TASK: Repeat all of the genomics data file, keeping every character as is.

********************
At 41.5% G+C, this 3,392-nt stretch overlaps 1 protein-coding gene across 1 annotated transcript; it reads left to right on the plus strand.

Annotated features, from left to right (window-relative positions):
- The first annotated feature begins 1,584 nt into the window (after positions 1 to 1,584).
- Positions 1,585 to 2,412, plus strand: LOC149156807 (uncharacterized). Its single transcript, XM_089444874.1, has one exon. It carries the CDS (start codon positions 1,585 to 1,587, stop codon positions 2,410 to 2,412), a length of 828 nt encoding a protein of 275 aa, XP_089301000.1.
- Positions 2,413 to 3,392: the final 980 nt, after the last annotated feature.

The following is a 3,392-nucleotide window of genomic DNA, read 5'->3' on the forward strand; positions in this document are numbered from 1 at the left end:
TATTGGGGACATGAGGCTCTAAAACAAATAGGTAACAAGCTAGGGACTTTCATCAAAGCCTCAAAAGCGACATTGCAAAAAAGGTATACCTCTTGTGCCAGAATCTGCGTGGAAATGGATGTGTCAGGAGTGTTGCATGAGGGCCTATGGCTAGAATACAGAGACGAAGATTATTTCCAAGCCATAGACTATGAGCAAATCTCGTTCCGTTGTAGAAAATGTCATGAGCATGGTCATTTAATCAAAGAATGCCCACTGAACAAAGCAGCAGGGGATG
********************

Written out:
At 41.5% G+C, this 3,392-nt stretch overlaps 1 protein-coding gene across 1 annotated transcript; it reads left to right on the plus strand.

Annotated features, from left to right (window-relative positions):
- The first annotated feature begins 1,584 nt into the window (after positions 1 to 1,584).
- Positions 1,585 to 2,412, plus strand: LOC149156807 (uncharacterized). Its single transcript, XM_089444874.1, has one exon. It carries the CDS (start codon positions 1,585 to 1,587, stop codon positions 2,410 to 2,412), a length of 828 nt encoding a protein of 275 aa, XP_089301000.1.
- Positions 2,413 to 3,392: the final 980 nt, after the last annotated feature.

The following is a 3,392-nucleotide window of genomic DNA, read 5'->3' on the forward strand; positions in this document are numbered from 1 at the left end:
TATTGGGGACATGAGGCTCTAAAACAAATAGGTAACAAGCTAGGGACTTTCATCAAAGCCTCAAAAGCGACATTGCAAAAAAGGTATACCTCTTGTGCCAGAATCTGCGTGGAAATGGATGTGTCAGGAGTGTTGCATGAGGGCCTATGGCTAGAATACAGAGACGAAGATTATTTCCAAGCCATAGACTATGAGCAAATCTCGTTCCGTTGTAGAAAATGTCATGAGCATGGTCATTTAATCAAAGAATGCCCACTGAACAAAGCAGCAGGGGATG